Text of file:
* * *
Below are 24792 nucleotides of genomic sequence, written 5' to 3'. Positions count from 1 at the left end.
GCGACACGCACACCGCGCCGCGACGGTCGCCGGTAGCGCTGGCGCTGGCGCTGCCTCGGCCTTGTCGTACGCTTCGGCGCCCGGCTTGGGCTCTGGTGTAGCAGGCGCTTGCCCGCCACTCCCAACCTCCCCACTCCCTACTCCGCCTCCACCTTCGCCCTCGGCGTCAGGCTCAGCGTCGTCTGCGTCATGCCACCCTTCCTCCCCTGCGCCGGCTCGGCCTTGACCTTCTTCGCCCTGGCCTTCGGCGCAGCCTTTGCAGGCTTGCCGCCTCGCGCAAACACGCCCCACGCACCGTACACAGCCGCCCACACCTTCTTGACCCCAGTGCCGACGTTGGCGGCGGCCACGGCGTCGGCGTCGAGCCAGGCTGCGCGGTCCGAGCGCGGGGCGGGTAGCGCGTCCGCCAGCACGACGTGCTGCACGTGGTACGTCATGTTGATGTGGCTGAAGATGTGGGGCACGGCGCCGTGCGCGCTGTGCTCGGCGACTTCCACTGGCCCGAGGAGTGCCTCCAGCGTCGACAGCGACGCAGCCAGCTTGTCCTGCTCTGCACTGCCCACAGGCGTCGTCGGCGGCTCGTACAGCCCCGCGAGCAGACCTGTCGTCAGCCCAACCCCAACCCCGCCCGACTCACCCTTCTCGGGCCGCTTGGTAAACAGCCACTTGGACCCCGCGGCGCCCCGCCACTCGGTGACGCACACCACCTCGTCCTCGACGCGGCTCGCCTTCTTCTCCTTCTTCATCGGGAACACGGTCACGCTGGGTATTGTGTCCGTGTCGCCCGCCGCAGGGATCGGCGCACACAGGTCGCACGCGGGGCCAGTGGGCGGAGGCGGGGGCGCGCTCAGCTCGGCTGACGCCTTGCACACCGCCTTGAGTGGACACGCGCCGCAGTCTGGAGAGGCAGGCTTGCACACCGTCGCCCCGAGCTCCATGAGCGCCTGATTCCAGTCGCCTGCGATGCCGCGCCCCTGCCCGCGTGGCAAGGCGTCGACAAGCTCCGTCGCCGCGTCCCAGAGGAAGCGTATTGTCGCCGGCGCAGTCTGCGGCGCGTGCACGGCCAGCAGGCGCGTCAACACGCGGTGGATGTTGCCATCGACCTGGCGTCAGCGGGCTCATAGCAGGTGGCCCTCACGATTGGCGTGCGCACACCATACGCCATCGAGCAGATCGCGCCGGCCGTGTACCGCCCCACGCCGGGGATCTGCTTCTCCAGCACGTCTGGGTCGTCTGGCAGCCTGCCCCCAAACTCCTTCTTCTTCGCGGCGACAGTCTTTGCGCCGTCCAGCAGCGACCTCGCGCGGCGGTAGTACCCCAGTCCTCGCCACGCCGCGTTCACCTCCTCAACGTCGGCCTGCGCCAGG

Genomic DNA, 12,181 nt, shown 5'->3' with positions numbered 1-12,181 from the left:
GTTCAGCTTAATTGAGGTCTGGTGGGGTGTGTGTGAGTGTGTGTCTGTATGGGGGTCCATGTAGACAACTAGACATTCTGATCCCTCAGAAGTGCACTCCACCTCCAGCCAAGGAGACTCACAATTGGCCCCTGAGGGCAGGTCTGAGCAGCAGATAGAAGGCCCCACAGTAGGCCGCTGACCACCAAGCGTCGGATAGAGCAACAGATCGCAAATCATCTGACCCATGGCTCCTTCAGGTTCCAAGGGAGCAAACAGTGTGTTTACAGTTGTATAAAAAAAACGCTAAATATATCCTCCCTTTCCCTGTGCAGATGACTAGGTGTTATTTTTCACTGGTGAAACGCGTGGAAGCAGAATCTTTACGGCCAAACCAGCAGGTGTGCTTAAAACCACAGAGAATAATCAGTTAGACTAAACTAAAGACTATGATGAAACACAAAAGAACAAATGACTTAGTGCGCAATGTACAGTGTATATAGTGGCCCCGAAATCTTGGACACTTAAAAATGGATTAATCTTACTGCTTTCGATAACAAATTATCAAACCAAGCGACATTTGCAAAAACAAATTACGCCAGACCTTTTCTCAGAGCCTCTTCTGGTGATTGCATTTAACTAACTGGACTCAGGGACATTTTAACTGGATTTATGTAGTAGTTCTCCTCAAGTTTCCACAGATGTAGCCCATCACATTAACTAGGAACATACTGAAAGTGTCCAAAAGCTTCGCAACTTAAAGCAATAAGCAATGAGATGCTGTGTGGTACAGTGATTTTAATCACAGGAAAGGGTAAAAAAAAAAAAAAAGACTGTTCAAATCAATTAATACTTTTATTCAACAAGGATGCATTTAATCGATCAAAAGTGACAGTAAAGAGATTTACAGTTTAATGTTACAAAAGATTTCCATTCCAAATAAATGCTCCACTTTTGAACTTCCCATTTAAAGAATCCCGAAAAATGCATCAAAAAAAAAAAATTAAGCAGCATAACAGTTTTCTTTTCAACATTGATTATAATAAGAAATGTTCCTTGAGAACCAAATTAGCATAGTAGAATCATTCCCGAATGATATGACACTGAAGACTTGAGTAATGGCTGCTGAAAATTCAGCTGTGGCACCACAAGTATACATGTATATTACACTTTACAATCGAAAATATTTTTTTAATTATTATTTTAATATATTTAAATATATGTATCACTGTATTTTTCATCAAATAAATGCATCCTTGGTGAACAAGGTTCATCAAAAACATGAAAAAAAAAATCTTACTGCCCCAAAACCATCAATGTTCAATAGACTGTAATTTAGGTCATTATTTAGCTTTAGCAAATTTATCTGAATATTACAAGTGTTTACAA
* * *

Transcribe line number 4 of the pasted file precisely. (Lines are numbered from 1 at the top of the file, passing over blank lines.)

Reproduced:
GTTCAGCTTAATTGAGGTCTGGTGGGGTGTGTGTGAGTGTGTGTCTGTATGGGGGTCCATGTAGACAACTAGACATTCTGATCCCTCAGAAGTGCACTCCACCTCCAGCCAAGGAGACTCACAATTGGCCCCTGAGGGCAGGTCTGAGCAGCAGATAGAAGGCCCCACAGTAGGCCGCTGACCACCAAGCGTCGGATAGAGCAACAGATCGCAAATCATCTGACCCATGGCTCCTTCAGGTTCCAAGGGAGCAAACAGTGTGTTTACAGTTGTATAAAAAAAACGCTAAATATATCCTCCCTTTCCCTGTGCAGATGACTAGGTGTTATTTTTCACTGGTGAAACGCGTGGAAGCAGAATCTTTACGGCCAAACCAGCAGGTGTGCTTAAAACCACAGAGAATAATCAGTTAGACTAAACTAAAGACTATGATGAAACACAAAAGAACAAATGACTTAGTGCGCAATGTACAGTGTATATAGTGGCCCCGAAATCTTGGACACTTAAAAATGGATTAATCTTACTGCTTTCGATAACAAATTATCAAACCAAGCGACATTTGCAAAAACAAATTACGCCAGACCTTTTCTCAGAGCCTCTTCTGGTGATTGCATTTAACTAACTGGACTCAGGGACATTTTAACTGGATTTATGTAGTAGTTCTCCTCAAGTTTCCACAGATGTAGCCCATCACATTAACTAGGAACATACTGAAAGTGTCCAAAAGCTTCGCAACTTAAAGCAATAAGCAATGAGATGCTGTGTGGTACAGTGATTTTAATCACAGGAAAGGGTAAAAAAAAAAAAAAAGACTGTTCAAATCAATTAATACTTTTATTCAACAAGGATGCATTTAATCGATCAAAAGTGACAGTAAAGAGATTTACAGTTTAATGTTACAAAAGATTTCCATTCCAAATAAATGCTCCACTTTTGAACTTCCCATTTAAAGAATCCCGAAAAATGCATCAAAAAAAAAAAATTAAGCAGCATAACAGTTTTCTTTTCAACATTGATTATAATAAGAAATGTTCCTTGAGAACCAAATTAGCATAGTAGAATCATTCCCGAATGATATGACACTGAAGACTTGAGTAATGGCTGCTGAAAATTCAGCTGTGGCACCACAAGTATACATGTATATTACACTTTACAATCGAAAATATTTTTTTAATTATTATTTTAATATATTTAAATATATGTATCACTGTATTTTTCATCAAATAAATGCATCCTTGGTGAACAAGGTTCATCAAAAACATGAAAAAAAAAATCTTACTGCCCCAAAACCATCAATGTTCAATAGACTGTAATTTAGGTCATTATTTAGCTTTAGCAAATTTATCTGAATATTACAAGTGTTTACAA